Tuesday, May 11, 2010
Dear Jennifer --
I sat down and read your blog from the end (the tatoo) to the beginning, including your interview with Greta. I just wanted to climb through the blog, give you a big culinary hug and a bowl of soup. I was particularly taken with Izzy. He was so well poised and well behaved. It made me want to share a video that my Portuguese Water Dog, Bella starred in demonstrating her now famous “Bella’s Carrot, Orange Fennel Soup on page 65 of The Cancer-Fighting Kitchen. http://www.youtube.com/user/RebeccaKatz#p/u/4/klw85PvbV1c
Meanwhile — Here’s some incredibly empowering nutritional information which can be turned into tasty bites of YUM! Start loving mint, and the below they are now going to be your best friends.
What’s in a carrot? Leteolin. It’s a powerhouse phytonutrient that destroys any rogue cancer cells roaming around, and you can get this by eating normal amounts of the below foods.
Mint peppermint It is a good source of a phytonutrient called luteolin. Other dietary sources of luteolin include, for instance, carrots, peppers, celery, olive oil, thyme, rosemary and oregano. When testing various herbs and foods against angiogenesis, many have activity only at high doses/concentrations (e.g., genistein at 150µM, selenium at 230 µg/kg, lupeol at 50 µg/ml), but luteolin is active at much lower concentrations (10µM), which means levels achievable via regular food intake! Another phytonutirent, apigenin (in celery and tarragon) is antiangiogenic at only 4µM. I like to make quinoa tabouli with lots of parsley (also a nutritional powerhouse), mint, and celery (and some diced brazil nuts for selenium) as a key antiangiogenesis recipe. Also "cream" of celery soup with lemon and tarragon (I use cashews for the cream). In general, all spices / herbs have very potent benefits for cancer fighting. “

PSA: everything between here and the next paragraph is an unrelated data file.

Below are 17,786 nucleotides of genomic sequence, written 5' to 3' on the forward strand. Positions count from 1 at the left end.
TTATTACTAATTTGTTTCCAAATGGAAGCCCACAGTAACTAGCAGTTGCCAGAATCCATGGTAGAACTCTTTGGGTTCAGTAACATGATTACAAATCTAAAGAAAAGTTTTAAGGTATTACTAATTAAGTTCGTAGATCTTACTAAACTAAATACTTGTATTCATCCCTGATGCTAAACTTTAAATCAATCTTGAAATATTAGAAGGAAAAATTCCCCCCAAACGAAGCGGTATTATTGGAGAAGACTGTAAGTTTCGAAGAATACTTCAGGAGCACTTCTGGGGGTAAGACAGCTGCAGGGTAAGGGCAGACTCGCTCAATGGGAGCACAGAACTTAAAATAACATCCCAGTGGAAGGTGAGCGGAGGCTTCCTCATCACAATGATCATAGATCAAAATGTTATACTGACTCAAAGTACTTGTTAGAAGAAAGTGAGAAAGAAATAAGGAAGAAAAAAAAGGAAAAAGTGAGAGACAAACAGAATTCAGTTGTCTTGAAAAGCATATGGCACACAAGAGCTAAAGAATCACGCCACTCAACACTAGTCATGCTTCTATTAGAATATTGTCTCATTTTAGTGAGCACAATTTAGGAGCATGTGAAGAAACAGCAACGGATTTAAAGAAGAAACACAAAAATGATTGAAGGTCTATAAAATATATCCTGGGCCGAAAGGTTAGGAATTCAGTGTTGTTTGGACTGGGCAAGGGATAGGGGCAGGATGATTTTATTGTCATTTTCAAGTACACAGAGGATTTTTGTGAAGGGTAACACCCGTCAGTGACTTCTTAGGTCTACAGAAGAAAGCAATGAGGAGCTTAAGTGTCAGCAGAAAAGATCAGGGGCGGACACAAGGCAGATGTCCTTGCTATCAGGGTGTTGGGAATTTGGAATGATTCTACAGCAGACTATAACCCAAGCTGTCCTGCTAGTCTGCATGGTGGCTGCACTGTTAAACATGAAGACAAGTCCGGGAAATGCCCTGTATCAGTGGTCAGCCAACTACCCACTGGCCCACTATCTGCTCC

Luteolin, a flavonoid with potential for cancer prevention and therapy.
Lin Y, Shi R, Wang X, Shen HM.
Curr Cancer Drug Targets. 2008 Nov;8(7):634-46. Review.
Luteolin inhibits vascular endothelial growth factor-induced angiogenesis; inhibition of endothelial cell survival and proliferation by targeting phosphatidylinositol 3'-kinase activity.
Bagli E, Stefaniotou M, Morbidelli L, Ziche M, Psillas K, Murphy C, Fotsis T.
Cancer Res. 2004 Nov 1;64(21):7936-46.
Distribution and biological activities of the flavonoid luteolin.
Mini Rev Med Chem. 2009 Jan;9(1):31-59. Review.
Posted by Jennifer Griffin at 7:41 PM